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The Electronic Journal of Communication / La Revue Electronique de Communication

Volume 13 Numbers 2 and 3, 2003


AFRICAN AMERICAN FEMALE SMALL GROUP COMMUNICATION:

AN APPLICATION OF GROUP-AS-A-WHOLE THEORY

 

Laura Kathleen Dorsey

Morgan State University

Abstract: The present article seeks to understand African American female small group communication using Group-as-a-Whole Theory, a psychological behavioral theory. This work places the lived experience of African American women at the center for analysis.  An exploratory research question guided this article.  Data for this study was gathered via a two-hour focus group session where eight African American women and an African American female moderator gathered to discuss small group communication among African American women in an informal, but guided, way.  Data analysis of this focus group session drew upon the tacit knowledge of the primary researcher as an African American woman and both expert-observation by the primary researcher and an additional non-participant observer to uncover the unconscious group-as-a-whole dynamics between the research participants. Thematic issues of inclusion and exclusion and the longing for more connection and relationship with African American men emerged from an interpretive analysis of the data.  It is concluded that these primary findings uniquely help communication scholars understand what both the process and context of small group communication offers African American women. This article concludes with recommendations for future research on African American female small group communication.

Introduction

A time exists now, more so than ever, when social scientists explore ethnically and culturally diverse sets of voices and standpoints in academic research.  To their credit, communication scholars are visibly among those who make a noticeable effort in this important direction.  Among the recent diverse communication studies, Rao (1993) conducted an ethnographic communication study of Indian women and their relationship to nature, Orbe (1994) produced a phenomenological study of African American male communication and Brummet and Nam (1995) analyzed Korean apocalyptic discourse.  Each of these studies exemplifies the current effort within the field of communication to understand perspectives other than that of traditional White European descendants and has the wider goal of broadening the understanding of communication on a whole.  Finally, the perspectives and experiences of those traditionally held at the margin have increasingly been moved to the center for understanding.  The communicative life of African American1 women stands among these said perspectives.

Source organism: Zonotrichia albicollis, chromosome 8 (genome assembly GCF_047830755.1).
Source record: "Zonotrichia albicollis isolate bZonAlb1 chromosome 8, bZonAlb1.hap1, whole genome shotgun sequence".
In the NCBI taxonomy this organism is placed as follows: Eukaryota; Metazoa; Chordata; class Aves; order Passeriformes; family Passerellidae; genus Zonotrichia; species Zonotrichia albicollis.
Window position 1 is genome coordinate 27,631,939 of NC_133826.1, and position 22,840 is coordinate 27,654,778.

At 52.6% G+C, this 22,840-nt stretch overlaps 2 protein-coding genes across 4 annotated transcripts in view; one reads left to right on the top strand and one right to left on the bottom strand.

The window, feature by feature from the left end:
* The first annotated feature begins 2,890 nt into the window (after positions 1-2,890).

The African American female owns a unique place in the United States; her history, identity, and arguably her culture, separate her from Black American men who share her race/ethnicity and American women who share her gender (Copeland, 1977; Gainor & Forrest, 1991; Gibson, 1995; Higginbotham & Watts, 1988; Hull, Scott & Smith, 1982; Ladner, 1981; Malson, et al., 1999; Noble, 1978; Peterson, 1992; Reid, 1975; Robinson, 1983; Rodgers-Rose, 1980; Simms & Malveaux, 1986; Staples, 1973; Thomas & Miles, 1995).  Black feminist Patricia Hill Collins’ (1986) conceptualization of Afro-American Women’s Culture lends itself to this argument.  She writes that culture cannot be viewed as ahistorical, but rather connected to and as a result of specific experiences over the course of time.

Paula Giddings (1984) introduces three central themes that outline the unique history belonging to Black women in America.  First, African American women have continually struggled with the unique relationship between sexism and racism and, for some scholars, the additional confounding variable of classism (Glenn, 1985).   Classism, in this case, however, must be viewed in a broader perceptual sense for, yes, a Black American woman can be oppressed due to her actual economic position, but also as a result of how others construe her economic position and her behavior.  Second, Giddings states that Black American women have also understood that their full liberation lies in the advancement of both Blacks and women (hooks, 1981).  Third, she writes that the battles of sex/race for Black American women have resulted in a particular set of experiences.  In this statement, she points to the African American female’s unique acculturation into slavery, her own struggle for suffrage, the early demand on her to financially support the family, the dynamics between her and Black American men and, most closely aligned with this article, the ongoing relational negotiations among Black American women themselves.